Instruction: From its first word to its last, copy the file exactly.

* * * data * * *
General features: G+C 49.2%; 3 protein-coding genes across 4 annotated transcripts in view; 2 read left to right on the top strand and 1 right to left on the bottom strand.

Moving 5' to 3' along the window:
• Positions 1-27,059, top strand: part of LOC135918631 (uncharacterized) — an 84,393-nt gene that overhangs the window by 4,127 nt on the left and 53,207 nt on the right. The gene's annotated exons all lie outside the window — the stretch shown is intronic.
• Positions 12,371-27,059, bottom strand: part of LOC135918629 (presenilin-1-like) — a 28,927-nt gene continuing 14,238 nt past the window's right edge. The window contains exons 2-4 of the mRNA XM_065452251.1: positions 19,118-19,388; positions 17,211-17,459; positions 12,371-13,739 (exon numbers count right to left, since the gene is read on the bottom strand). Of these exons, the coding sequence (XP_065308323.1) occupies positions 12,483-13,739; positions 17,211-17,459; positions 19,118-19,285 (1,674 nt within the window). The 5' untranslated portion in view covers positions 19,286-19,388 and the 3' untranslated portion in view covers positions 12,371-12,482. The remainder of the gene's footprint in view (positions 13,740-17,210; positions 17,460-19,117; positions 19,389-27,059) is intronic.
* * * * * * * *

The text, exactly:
General features: G+C 49.2%; 3 protein-coding genes across 4 annotated transcripts in view; 2 read left to right on the top strand and 1 right to left on the bottom strand.

Moving 5' to 3' along the window:
• Positions 1-27,059, top strand: part of LOC135918631 (uncharacterized) — an 84,393-nt gene that overhangs the window by 4,127 nt on the left and 53,207 nt on the right. The gene's annotated exons all lie outside the window — the stretch shown is intronic.
• Positions 12,371-27,059, bottom strand: part of LOC135918629 (presenilin-1-like) — a 28,927-nt gene continuing 14,238 nt past the window's right edge. The window contains exons 2-4 of the mRNA XM_065452251.1: positions 19,118-19,388; positions 17,211-17,459; positions 12,371-13,739 (exon numbers count right to left, since the gene is read on the bottom strand). Of these exons, the coding sequence (XP_065308323.1) occupies positions 12,483-13,739; positions 17,211-17,459; positions 19,118-19,285 (1,674 nt within the window). The 5' untranslated portion in view covers positions 19,286-19,388 and the 3' untranslated portion in view covers positions 12,371-12,482. The remainder of the gene's footprint in view (positions 13,740-17,210; positions 17,460-19,117; positions 19,389-27,059) is intronic.